I know it, because I have been there. I know what it feels like to see your mother-in-law helpless to reason with her son as he loudly demands that you be removed from the house. The tears in her eyes as she clutches your son to her chest hoping to soothe him to sleep through the racket.
It makes those around the drinker as insane as the drinker. I know I've had my share of anger, fights, frustration trying to get him to not drink. I have done many things to get him to be normal, to live up to committments. I have blamed him, been angry with him, hated him.... all the time covering up his 'failures' and resenting him for failing on simple things like answering calls from people. I have seen myself a bitter, sarcastic woman scoring cheap insults at his expense.... my world was as twisted as his was without drinking a drop.
It is all the more infuriating because he is what is called a functional alcoholic - he is able to work efficiently, which creates an illusion that I am the one being over obsessive over his actions. Not true.
I can only share that the more you hide, the more you start owning the guilt for actions you did not do and hating your alcoholic for making you suffer that. Some part of me still cares for the man. I have not given up hope. Nor do I wish to leave him and start a fresh life with a baby in my arms. But it is claiming my life and following my own desires that keeps me sane. This blog, my child, my other interests.... I have a full life. Then, the sorrow becomes a smaller share of it. Then, if I am sane, I am able to still care for my son, my family and yes, my husband too.
I refuse to return to a shell where I pretend everything is fine and suffer the embarrassment of appearing less than fine all the time. Of feeling a fraud when telling people that all is well. Things are not fine on some fronts. This is what I live with. This isn't asking for pity. This isn't defaming. It is being honest. It is refusing to be complicit in the sheltering of this disease. It is my own fight against becoming victim to passive alcoholism.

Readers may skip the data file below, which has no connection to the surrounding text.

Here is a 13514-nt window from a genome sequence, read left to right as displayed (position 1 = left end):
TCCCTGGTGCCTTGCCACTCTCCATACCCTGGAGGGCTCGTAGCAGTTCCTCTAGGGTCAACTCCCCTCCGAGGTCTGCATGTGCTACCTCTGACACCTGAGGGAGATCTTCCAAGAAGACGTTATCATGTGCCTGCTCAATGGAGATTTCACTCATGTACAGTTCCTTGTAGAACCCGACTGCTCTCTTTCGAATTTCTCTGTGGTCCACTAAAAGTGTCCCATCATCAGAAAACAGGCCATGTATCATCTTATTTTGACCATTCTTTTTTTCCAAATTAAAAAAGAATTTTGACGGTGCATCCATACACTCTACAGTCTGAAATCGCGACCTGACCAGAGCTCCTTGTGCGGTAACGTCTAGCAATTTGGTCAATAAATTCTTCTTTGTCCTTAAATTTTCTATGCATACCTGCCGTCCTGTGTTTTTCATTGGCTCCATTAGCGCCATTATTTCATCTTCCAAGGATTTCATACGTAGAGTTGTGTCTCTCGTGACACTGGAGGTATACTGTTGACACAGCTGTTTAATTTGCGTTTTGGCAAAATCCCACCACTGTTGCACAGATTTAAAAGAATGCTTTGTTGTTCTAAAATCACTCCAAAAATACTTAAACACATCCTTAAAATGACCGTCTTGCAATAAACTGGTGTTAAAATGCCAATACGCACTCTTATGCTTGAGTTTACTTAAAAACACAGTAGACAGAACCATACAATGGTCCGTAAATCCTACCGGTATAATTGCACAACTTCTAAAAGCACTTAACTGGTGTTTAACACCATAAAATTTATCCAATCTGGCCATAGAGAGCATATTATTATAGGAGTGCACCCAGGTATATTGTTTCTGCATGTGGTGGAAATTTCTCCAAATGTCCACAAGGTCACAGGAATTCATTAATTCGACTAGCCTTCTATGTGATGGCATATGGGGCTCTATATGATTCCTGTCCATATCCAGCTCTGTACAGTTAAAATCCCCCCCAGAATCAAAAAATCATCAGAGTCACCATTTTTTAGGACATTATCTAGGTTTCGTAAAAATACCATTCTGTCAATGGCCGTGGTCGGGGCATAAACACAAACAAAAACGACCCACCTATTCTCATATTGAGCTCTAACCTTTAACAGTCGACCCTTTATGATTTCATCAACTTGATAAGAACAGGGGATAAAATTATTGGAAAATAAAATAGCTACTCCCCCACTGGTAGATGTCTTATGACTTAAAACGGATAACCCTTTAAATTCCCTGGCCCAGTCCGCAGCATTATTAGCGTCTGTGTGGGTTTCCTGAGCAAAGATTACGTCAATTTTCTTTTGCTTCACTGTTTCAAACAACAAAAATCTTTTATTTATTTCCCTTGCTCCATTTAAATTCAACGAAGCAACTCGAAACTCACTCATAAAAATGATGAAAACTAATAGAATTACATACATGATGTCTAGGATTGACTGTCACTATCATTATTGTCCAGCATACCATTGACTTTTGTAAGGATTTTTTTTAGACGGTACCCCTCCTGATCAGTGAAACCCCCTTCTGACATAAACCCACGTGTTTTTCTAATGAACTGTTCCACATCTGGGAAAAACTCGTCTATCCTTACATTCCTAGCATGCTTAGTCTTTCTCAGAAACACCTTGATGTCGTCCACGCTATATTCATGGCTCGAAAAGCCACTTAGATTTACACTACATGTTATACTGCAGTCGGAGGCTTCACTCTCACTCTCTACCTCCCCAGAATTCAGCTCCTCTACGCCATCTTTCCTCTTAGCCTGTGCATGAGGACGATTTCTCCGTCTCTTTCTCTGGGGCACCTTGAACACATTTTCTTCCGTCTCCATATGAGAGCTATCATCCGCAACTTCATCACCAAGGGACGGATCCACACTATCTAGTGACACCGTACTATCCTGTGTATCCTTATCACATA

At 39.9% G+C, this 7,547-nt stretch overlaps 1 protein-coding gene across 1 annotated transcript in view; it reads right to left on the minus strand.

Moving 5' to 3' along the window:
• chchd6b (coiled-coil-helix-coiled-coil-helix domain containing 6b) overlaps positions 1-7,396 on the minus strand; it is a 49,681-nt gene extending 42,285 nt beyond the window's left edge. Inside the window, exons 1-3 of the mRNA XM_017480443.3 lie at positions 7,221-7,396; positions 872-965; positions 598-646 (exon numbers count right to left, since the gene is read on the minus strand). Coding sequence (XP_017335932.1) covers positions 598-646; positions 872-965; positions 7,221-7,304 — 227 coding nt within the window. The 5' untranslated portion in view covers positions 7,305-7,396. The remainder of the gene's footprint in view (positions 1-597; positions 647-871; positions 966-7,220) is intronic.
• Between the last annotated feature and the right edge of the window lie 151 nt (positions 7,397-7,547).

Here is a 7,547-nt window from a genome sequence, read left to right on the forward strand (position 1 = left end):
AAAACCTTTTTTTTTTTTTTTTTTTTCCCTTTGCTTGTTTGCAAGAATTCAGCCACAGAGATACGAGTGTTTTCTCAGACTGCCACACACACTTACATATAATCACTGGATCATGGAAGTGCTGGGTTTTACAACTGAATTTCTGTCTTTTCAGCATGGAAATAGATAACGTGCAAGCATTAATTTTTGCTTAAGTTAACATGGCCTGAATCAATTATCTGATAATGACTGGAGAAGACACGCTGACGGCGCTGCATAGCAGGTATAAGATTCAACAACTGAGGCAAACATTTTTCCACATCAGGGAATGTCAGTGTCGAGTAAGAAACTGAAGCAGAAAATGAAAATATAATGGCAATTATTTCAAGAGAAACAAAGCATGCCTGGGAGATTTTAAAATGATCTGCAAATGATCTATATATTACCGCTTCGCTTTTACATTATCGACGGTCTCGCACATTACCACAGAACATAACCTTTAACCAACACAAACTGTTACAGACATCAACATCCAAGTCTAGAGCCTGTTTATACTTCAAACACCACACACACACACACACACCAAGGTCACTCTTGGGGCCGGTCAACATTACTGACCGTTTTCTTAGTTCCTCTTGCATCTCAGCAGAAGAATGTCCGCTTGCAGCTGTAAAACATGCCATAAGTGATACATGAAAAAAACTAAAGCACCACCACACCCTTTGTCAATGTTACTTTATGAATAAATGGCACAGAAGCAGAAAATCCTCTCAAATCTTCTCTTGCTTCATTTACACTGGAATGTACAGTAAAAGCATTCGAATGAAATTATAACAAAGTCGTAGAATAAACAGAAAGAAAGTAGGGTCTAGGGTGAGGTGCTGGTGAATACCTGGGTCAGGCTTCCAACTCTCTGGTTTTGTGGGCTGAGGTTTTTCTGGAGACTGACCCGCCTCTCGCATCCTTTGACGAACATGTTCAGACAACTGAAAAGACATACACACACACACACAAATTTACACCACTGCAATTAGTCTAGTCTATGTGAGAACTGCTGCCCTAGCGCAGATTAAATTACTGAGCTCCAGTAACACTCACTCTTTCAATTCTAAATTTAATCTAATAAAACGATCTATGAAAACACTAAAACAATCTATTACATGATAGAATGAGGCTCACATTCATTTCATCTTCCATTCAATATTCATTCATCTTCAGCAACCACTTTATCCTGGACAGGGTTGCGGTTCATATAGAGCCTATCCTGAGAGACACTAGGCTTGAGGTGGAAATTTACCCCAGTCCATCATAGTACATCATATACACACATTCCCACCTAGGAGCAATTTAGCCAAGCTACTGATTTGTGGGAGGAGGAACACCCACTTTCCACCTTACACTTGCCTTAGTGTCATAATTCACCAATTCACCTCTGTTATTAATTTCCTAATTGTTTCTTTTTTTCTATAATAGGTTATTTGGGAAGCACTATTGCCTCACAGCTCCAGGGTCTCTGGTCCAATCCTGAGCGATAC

I go through tough times and good ones like us all. When the going is bad, I speak about the alcoholism as openly as I would about insomnia or diabetes. I ask for help and advice as easily as I would for an argument with a family member. And, I see nothing wrong in expressing my mood, frustration or need on Facebook, because I consider those who come there my friends enough not to pretend smiles and grins all the time. I see no need to hide things that I am not responsible for doing. Getting rid of the shame is more than half the healing.
The coming out of the closet is not only for the addicts, but addicts of the influence of addiction - if that makes sense.
If you find yourself nodding in recognition, my invitation to you is to stop drowning in shame and shrinking your world. If you suffer from someone's alcoholism, you need help as much as the sufferer, because this is a "group disease". It will help to reach out, speak with people, stop hiding things. You are no help to anyone by becoming crazy yourself. Nor are you any different if your frustration makes you equally irresponsible and abusive. Your suffering achieves no purpose, though it may seem tragic and melodramatic at times. It is only playing with the cards you have that will get you to a different place.
An organization called Al-Anon offers support to those who live with the effects of alcoholism on someone they care about. I urge you to find a local chapter and join. Or meet a counsellor, or a friend with plenty of time, or ..... reach out right here, on this blog 😉 Don't keep it to yourself. It isn't yours to keep.
Update: My husband continues to drink. However, since moving to a less urban setting, the drinking is at home, which somewhat lessens the risks as well as decreases influences of woman abusing company. Life at home has achieved a functional, if uneasy and sporadically abusive truce.